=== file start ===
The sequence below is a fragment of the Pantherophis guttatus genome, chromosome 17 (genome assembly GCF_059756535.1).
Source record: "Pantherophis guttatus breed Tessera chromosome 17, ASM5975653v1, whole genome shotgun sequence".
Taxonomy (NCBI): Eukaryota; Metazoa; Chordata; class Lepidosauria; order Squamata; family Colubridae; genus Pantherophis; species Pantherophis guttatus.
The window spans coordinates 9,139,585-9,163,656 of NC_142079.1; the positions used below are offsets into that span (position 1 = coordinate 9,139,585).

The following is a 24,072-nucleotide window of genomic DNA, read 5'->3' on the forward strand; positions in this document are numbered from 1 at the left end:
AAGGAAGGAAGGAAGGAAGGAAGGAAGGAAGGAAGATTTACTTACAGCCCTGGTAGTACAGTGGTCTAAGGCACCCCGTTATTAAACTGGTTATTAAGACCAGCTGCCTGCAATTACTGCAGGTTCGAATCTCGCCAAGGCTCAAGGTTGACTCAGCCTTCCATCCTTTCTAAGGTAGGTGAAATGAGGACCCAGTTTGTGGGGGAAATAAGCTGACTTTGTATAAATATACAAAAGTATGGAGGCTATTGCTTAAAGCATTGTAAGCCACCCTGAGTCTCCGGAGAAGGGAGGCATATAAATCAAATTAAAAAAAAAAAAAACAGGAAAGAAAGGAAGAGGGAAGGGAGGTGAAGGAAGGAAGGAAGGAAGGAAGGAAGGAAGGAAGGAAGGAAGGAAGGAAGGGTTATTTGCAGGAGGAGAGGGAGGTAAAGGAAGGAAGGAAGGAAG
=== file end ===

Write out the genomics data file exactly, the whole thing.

The sequence below is a fragment of the Pantherophis guttatus genome, chromosome 17 (genome assembly GCF_059756535.1).
Source record: "Pantherophis guttatus breed Tessera chromosome 17, ASM5975653v1, whole genome shotgun sequence".
Taxonomy (NCBI): Eukaryota; Metazoa; Chordata; class Lepidosauria; order Squamata; family Colubridae; genus Pantherophis; species Pantherophis guttatus.
The window spans coordinates 9,139,585-9,163,656 of NC_142079.1; the positions used below are offsets into that span (position 1 = coordinate 9,139,585).

The following is a 24,072-nucleotide window of genomic DNA, read 5'->3' on the forward strand; positions in this document are numbered from 1 at the left end:
AAGGAAGGAAGGAAGGAAGGAAGGAAGGAAGGAAGATTTACTTACAGCCCTGGTAGTACAGTGGTCTAAGGCACCCCGTTATTAAACTGGTTATTAAGACCAGCTGCCTGCAATTACTGCAGGTTCGAATCTCGCCAAGGCTCAAGGTTGACTCAGCCTTCCATCCTTTCTAAGGTAGGTGAAATGAGGACCCAGTTTGTGGGGGAAATAAGCTGACTTTGTATAAATATACAAAAGTATGGAGGCTATTGCTTAAAGCATTGTAAGCCACCCTGAGTCTCCGGAGAAGGGAGGCATATAAATCAAATTAAAAAAAAAAAAAACAGGAAAGAAAGGAAGAGGGAAGGGAGGTGAAGGAAGGAAGGAAGGAAGGAAGGAAGGAAGGAAGGAAGGAAGGAAGGAAGGGTTATTTGCAGGAGGAGAGGGAGGTAAAGGAAGGAAGGAAGGAAG